In this post, I’ll just give one example of the connected form of support that I outlined in the previous post. The situation that I’ll describe will be immediately recognisable to horse people. The ways of addressing it vary enormously.
My horse Pia is very sensitive and can easily frighten. So, we pay particular attention to ensuring that she feels safe with us. When we offer support, it’s crucial that it be something that she will look for and appreciate, rather than something to brace against. The more I work with Corey, the more trusting and happy Pia becomes – it is a joy to see the transformation.
On the day of this experience, she was in fact quite relaxed from the outset. Corey was riding her in one of the paddocks where she lives – a large paddock with hills, rocks, trees and a dam, in other words, a space that offers interest and learning opportunities for horse and human. They were in a nice relaxed walk when, suddenly, a kangaroo appeared from behind a rock and Pia startled. The kangaroo stopped and had a look and then hung around in the bushes nearby.
For horse people in Australia, the sudden appearance of a kangaroo is something of a cliché for a scary situation. Of course, it can be anything and you never know what it will be that a horse finds scary. (This is what makes ‘desensitization’ strategies problematic, but I’ll leave that issue aside for now.)
I’ll say a little now about the way that the appearance of the kangaroo might be addressed by different horsemanship approaches. In doing so, I want to emphasise that this comes from my experience of different traditions – I am wary about making generalisations and others will have different experiences. I spent some years having lessons with people in the eventing and dressage worlds, people who practised what I’ve referred to as conventional horsemanship. I subsequently moved into the world of ‘natural horsemanship’ and have had experience of a variety of trainers and approaches within this field. In what follows, I imagine what my teachers from these different traditions would have advised me to do in this situation.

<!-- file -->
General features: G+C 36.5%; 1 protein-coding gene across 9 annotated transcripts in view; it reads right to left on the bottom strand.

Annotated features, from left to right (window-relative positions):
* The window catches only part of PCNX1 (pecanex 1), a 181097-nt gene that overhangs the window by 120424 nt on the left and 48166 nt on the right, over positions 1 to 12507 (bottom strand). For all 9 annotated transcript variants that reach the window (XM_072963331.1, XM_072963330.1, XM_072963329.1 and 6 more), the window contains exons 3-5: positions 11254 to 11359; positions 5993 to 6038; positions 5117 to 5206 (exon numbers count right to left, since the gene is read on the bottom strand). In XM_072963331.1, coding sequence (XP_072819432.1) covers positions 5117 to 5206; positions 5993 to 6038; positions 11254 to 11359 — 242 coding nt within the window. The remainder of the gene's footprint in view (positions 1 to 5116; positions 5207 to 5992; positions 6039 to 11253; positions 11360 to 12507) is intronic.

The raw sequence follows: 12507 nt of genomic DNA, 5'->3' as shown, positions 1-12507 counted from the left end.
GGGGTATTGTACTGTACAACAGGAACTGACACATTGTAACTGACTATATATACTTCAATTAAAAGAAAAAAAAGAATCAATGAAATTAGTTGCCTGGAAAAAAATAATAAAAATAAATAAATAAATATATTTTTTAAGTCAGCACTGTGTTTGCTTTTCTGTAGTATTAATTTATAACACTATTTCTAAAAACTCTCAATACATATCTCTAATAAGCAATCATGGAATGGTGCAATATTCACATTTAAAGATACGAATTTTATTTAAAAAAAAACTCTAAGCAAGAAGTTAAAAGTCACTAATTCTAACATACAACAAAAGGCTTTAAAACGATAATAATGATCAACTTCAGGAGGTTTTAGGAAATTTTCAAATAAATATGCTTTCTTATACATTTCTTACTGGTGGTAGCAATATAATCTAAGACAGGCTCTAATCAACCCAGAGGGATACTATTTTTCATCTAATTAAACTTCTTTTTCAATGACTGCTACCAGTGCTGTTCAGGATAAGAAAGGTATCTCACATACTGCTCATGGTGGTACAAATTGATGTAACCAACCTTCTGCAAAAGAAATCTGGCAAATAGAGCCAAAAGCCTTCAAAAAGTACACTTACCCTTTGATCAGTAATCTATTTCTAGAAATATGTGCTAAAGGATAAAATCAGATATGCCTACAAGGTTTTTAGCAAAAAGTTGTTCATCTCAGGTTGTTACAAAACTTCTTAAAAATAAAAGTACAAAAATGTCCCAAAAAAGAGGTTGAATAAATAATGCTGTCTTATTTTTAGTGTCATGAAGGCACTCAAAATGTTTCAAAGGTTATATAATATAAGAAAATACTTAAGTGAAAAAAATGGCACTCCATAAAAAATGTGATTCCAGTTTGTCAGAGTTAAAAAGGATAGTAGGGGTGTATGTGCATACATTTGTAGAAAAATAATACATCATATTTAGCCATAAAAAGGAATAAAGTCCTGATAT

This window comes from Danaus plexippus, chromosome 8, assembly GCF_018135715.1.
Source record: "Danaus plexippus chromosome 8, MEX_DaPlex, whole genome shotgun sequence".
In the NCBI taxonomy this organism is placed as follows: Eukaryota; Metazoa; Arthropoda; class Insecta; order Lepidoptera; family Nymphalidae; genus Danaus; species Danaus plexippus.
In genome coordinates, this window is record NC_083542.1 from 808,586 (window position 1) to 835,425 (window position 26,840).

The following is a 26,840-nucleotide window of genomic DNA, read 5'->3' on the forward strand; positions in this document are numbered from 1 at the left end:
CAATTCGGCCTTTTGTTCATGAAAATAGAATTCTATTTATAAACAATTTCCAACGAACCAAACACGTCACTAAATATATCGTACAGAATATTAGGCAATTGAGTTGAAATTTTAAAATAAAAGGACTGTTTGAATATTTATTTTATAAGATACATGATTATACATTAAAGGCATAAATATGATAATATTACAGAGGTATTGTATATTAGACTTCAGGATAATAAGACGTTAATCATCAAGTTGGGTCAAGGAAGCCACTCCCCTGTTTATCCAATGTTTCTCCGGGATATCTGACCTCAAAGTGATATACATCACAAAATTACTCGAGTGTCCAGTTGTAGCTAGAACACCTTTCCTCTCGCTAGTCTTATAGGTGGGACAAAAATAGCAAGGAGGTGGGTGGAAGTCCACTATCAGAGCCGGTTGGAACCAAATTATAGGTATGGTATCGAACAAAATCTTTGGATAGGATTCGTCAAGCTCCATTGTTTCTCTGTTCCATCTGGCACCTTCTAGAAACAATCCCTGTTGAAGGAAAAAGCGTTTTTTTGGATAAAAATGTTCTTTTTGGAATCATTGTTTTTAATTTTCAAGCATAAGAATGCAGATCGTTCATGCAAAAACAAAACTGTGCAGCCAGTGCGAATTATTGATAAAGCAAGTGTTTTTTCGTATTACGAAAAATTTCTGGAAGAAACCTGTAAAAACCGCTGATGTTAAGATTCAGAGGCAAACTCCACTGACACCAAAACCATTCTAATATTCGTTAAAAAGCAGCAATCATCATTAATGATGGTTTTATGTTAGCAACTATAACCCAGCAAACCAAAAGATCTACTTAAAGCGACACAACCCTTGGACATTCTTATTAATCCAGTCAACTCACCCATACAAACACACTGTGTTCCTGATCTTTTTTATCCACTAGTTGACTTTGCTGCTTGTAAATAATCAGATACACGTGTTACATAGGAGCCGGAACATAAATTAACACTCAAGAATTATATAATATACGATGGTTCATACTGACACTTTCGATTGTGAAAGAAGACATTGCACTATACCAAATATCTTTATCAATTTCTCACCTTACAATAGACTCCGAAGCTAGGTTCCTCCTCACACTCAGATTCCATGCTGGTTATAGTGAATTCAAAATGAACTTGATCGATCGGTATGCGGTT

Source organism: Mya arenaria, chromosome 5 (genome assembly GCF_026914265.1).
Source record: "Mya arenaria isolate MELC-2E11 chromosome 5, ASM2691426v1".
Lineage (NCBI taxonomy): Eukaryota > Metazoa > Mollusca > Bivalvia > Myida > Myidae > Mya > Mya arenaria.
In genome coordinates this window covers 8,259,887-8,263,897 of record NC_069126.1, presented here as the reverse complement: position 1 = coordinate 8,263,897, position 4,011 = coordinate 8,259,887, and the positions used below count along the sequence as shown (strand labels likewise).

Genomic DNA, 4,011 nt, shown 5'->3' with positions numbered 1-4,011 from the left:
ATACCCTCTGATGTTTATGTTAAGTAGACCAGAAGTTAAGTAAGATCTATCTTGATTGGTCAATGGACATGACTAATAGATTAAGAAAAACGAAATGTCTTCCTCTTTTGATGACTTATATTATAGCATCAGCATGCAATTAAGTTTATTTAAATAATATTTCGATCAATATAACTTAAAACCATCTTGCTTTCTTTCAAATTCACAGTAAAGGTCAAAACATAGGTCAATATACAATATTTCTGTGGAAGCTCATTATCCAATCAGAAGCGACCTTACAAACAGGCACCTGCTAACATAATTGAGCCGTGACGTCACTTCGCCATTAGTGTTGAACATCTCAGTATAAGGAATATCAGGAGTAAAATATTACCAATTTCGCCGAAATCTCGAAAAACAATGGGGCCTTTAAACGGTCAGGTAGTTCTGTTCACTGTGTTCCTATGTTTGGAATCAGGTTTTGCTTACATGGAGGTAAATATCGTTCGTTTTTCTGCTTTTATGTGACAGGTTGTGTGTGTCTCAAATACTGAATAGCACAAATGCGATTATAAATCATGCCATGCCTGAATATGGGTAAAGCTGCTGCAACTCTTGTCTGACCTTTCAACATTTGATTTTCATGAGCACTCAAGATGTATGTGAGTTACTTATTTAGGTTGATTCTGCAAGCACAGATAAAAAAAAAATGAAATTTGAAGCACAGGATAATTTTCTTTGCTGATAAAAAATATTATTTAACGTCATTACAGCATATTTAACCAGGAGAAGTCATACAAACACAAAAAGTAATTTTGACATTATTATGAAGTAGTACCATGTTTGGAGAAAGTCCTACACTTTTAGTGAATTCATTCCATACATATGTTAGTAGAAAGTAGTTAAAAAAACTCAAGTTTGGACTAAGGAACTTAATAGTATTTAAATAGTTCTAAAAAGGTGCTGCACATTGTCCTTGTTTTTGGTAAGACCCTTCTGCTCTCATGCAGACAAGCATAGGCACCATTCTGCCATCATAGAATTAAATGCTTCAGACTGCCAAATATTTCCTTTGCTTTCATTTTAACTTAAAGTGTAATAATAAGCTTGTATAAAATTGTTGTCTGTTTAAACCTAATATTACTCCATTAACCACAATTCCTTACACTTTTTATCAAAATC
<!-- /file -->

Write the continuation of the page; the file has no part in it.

Starting with conventional horsemanship, I imagine that my teachers in the eventing/dressage worlds would have instructed me to make the horse face the kangaroo rather than turn and flee. This process could be quite forceful, with the horse being held tightly with hands and short reins, and being pushed towards the kangaroo with legs, heels, possibly spurs and whip. The tension in horse and rider would be obvious.